The defense in the Ghislaine Maxwell sex trafficking trial began its case Thursday with a former office worker for Jeffrey Epstein testifying she did not witness any sexual misconduct by the disgraced ex-financier or the British socialite during the six years she worked for them.

Cimberly Espinosa, 55, also told jurors that "Jane," one of Epstein's youngest accusers, visited his New York office "a few times" in the late 1990s and said Jane's mother had told workers that she was Epstein's goddaughter. Because of that, Jane was treated with the "utmost respect," Espinosa said, adding that Jane's interactions with Epstein gave her the impression that the two had a "loving relationship."

Espinosa, who assisted Maxwell in managing multiple high-end properties Epstein owned between 1996 and 2002, said she thought of Maxwell as a mentor and "looked up to her very much."

Jeffrey Epstein Maxwell Trial
Defense attorney Christian Everdell, left at podium, questions the first defense witness Cimberly Espinosa, Ghislaine Maxwell's former assistant, as Judge Alison Nathan, center, listens from the bench Thursday in New York. (Elizabeth Williams via AP)

Earlier this month, Jane told jurors she was just 14 years old when she was recruited and groomed by Maxwell to be sexually used and abused by Epstein and his roster of high-profile friends. She is one of four accusers who claimed under oath that Maxwell had taken part in the abuse.


Maxwell, the 59-year-old daughter of the late British media mogul Robert Maxwell, faces six counts of trafficking-related charges, including enticing minors to travel to engage in illegal sex acts. She is also accused of conspiracy, including using one of Epstein's alleged victims to recruit other girls to participate in "paid sex acts with Epstein." She's also charged with perjury for allegedly lying under oath during depositions in a civil lawsuit against her.

Maxwell has denied the accusations. If convicted, she could spend decades behind bars.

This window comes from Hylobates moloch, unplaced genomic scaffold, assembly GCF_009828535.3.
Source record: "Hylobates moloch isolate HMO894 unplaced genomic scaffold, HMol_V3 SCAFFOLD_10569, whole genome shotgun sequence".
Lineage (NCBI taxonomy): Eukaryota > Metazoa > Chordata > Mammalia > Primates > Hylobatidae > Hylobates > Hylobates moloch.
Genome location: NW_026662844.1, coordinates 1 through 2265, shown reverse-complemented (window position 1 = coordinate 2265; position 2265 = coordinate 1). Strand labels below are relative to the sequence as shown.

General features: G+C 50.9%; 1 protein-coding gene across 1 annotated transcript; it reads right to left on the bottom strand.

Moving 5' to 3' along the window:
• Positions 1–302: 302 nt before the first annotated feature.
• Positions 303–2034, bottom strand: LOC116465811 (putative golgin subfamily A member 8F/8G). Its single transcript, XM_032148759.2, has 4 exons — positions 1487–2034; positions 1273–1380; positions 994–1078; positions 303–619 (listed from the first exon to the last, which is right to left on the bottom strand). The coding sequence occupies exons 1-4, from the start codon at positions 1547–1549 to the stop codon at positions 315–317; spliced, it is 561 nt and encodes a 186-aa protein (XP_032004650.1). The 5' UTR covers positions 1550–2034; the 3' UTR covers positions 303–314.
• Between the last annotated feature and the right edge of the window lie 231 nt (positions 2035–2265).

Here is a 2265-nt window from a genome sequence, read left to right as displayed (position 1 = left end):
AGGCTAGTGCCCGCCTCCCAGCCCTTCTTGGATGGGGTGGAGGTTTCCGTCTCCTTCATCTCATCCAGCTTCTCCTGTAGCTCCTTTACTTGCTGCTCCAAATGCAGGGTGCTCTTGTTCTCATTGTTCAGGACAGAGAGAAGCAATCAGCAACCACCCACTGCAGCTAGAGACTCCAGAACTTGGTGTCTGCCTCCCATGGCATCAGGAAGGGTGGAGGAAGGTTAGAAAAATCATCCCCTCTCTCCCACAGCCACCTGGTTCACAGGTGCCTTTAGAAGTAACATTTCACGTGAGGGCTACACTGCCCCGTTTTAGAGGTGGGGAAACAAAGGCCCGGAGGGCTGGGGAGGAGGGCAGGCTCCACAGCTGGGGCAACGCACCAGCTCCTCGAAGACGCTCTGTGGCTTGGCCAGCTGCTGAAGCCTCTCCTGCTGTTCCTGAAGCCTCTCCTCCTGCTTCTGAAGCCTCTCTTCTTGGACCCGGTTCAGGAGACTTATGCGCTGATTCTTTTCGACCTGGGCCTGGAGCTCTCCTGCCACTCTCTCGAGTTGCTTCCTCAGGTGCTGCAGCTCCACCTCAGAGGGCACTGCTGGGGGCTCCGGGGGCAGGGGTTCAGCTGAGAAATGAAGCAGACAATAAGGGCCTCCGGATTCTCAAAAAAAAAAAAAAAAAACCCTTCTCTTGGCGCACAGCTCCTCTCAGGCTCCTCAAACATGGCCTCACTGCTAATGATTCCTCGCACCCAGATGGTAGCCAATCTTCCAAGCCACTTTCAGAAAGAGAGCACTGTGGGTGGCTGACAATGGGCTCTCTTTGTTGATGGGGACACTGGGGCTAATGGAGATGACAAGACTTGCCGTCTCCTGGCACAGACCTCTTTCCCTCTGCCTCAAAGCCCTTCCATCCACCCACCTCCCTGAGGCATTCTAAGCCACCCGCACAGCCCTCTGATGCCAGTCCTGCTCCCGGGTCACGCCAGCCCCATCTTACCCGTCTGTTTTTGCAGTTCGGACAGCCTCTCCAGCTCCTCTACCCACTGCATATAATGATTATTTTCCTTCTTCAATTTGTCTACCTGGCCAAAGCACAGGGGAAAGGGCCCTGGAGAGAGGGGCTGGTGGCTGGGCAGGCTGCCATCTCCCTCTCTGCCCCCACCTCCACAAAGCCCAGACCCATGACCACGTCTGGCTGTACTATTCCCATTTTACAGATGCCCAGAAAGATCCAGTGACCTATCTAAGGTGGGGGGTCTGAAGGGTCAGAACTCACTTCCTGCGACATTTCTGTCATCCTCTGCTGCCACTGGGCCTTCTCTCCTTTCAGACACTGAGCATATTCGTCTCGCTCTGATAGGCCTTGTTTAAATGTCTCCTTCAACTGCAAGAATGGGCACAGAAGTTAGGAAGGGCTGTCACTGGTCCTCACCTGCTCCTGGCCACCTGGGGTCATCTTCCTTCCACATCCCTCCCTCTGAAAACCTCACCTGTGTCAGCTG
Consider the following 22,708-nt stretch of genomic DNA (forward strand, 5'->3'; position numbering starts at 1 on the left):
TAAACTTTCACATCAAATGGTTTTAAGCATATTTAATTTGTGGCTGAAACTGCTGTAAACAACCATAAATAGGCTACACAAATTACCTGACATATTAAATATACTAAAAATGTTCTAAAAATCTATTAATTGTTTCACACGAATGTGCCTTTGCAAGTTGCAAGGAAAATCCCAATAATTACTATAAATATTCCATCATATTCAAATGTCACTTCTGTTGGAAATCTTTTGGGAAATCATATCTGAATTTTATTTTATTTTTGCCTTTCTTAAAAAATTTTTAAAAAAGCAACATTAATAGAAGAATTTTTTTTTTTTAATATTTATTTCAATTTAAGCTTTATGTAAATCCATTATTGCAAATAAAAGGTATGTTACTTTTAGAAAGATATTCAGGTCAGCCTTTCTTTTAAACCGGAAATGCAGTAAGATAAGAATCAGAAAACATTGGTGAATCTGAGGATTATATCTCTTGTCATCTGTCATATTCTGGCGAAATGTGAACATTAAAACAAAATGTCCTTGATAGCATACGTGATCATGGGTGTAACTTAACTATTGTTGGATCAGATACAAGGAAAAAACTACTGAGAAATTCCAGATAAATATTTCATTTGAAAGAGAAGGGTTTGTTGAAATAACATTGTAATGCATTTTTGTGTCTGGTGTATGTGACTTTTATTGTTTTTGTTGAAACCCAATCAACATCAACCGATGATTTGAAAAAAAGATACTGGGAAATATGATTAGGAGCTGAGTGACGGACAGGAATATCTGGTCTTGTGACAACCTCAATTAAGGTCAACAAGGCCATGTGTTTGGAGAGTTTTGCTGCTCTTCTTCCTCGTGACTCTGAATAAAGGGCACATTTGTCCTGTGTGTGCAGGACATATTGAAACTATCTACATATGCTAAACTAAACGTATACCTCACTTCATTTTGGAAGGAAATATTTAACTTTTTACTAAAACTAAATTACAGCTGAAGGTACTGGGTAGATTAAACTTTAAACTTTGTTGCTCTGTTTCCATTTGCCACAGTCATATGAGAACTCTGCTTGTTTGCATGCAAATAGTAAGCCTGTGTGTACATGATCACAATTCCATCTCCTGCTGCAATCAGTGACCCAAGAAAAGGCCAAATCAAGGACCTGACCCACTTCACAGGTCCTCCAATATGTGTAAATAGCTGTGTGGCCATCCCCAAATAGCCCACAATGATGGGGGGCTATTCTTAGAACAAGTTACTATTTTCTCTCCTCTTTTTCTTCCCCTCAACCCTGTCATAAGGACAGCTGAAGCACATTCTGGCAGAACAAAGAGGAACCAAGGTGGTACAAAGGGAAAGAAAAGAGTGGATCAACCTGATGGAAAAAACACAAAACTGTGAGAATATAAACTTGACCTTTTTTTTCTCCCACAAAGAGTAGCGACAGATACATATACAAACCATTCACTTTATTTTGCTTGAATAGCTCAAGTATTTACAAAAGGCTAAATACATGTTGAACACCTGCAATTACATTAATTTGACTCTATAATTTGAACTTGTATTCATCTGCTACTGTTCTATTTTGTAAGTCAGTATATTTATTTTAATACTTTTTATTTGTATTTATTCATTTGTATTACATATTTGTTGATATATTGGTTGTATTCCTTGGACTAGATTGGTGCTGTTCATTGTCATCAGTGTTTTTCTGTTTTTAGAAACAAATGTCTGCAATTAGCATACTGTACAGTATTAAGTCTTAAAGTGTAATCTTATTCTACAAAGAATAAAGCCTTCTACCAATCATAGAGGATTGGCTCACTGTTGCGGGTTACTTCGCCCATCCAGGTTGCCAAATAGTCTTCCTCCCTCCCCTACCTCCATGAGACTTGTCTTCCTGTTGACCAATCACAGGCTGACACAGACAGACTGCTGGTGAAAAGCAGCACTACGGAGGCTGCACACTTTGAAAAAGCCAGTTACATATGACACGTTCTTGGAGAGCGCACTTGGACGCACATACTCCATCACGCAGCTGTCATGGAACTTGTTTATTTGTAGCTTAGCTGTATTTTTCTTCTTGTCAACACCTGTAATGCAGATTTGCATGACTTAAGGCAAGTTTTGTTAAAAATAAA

She claims she was a victim and pawn in Epstein's seedy sexual exploits, but prosecutors say she was a willing participant who knew right from wrong. The defense also claims that Maxwell is a scapegoat and that people are vilifying her because they want to see someone punished for Epstein's crimes.

Ghislaine Maxwell and Jeffrey Epstein appear in a photo. (Department of Justice/SDNY)

Her lawyers have said her accusers are exaggerating Maxwell's involvement in order to score larger payouts from civil claims against Epstein's estate.

Epstein died in a New York prison in August 2019, a month after he was arrested.

Maxwell was arrested in July 2020 in her New Hampshire estate.


The defense on Thursday also called Elizabeth Loftus, a California-based psychologist and "false memory" expert, to the stand. Loftus, a professor at the University of California, Irvine, has testified in roughly 300 trials since the mid-1970s. She is typically called by defense attorneys to poke holes in the accounts of accusers.

"One thing we know about memory is that it doesn't work like a recording device," she said, drawing a computerized diagram for jurors that mapped out the three stages of memory: acquisition, retention, and retrieval.

Loftus has either been consulted or testified on behalf of the defense in the high-profile trials of Harvey Weinstein, Bill Cosby, O.J. Simpson, Ted Bundy, Michael Jackson, and Robert Durst.

Maxwell's attorneys said they may call up to 35 witnesses yet estimated that they'd wrap up their case by early next week. There had been some courtroom buzz that Maxwell might take the stand, but her family told reporters that she was "too fragile."

Thursday morning, Judge Alison Nathan denied a request by the defense to allow witnesses to testify under assumed names despite allowing three of the four accusers testifying for the prosecution to do so.


“The Defense’s primary contention is that some form of anonymity for its witnesses is justified by the same reasons that the Court permitted three alleged victims and two related government witnesses to testify under pseudonyms,” the federal judge wrote in a six-page opinion and order. “The Court disagrees with this basic premise and denies the Defense’s motion.”